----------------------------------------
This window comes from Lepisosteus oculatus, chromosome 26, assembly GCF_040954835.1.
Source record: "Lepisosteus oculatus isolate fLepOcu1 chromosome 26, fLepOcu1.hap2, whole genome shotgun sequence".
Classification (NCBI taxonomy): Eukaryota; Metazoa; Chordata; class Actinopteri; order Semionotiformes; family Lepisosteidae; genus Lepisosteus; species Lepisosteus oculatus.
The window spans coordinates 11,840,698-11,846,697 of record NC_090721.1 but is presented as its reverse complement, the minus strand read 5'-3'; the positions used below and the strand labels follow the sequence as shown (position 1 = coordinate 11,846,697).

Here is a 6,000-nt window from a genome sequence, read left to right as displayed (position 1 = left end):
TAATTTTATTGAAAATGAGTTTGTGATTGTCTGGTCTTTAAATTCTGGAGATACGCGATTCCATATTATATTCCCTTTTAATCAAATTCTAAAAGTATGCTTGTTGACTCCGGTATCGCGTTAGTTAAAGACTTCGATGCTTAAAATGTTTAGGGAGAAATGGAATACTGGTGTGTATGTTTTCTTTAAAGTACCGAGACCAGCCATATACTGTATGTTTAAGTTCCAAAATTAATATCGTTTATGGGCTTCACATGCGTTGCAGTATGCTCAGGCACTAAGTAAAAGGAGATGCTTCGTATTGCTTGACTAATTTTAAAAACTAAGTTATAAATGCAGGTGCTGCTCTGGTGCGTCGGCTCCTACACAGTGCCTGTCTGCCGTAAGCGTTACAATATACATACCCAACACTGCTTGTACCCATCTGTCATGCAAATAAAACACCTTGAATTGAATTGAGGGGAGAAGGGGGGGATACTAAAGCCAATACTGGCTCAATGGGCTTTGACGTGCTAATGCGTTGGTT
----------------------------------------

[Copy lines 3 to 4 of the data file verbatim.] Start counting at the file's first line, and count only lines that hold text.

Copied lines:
Classification (NCBI taxonomy): Eukaryota; Metazoa; Chordata; class Actinopteri; order Semionotiformes; family Lepisosteidae; genus Lepisosteus; species Lepisosteus oculatus.
The window spans coordinates 11,840,698-11,846,697 of record NC_090721.1 but is presented as its reverse complement, the minus strand read 5'-3'; the positions used below and the strand labels follow the sequence as shown (position 1 = coordinate 11,846,697).